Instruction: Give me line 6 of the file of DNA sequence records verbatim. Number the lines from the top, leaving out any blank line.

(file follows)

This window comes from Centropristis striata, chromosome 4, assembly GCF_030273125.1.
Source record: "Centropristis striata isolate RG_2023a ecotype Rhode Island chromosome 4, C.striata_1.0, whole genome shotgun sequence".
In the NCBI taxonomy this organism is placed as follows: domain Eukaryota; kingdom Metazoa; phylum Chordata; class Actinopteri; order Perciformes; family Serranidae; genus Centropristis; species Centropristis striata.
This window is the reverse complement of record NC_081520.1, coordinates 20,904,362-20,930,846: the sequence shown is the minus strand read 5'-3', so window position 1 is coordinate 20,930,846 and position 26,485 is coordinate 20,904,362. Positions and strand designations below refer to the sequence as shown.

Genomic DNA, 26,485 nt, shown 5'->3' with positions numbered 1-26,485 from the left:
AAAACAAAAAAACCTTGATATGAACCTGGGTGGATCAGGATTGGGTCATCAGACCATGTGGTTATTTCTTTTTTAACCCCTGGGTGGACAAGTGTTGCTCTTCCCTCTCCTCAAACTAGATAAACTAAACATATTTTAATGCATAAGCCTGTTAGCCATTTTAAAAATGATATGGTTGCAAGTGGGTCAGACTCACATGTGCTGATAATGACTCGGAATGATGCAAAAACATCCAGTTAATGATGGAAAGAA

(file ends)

AAAACAAAAAAACCTTGATATGAACCTGGGTGGATCAGGATTGGGTCATCAGACCATGTGGTTATTTCTTTTTTAACCCCTGGGTGGACAAGTGTTGCTCTTCCCTCTCCTCAAACTAGATAAACTAAACATATTTTAATGCATAAGCCTGTTAGCCATTTTAAAAATGATATGGTTGCAAGTGGGTCAGACTCACATGTGCTGATAATGACTCGGAATGATGCAAAAACATCCAGTTAATGATGGAAAGAA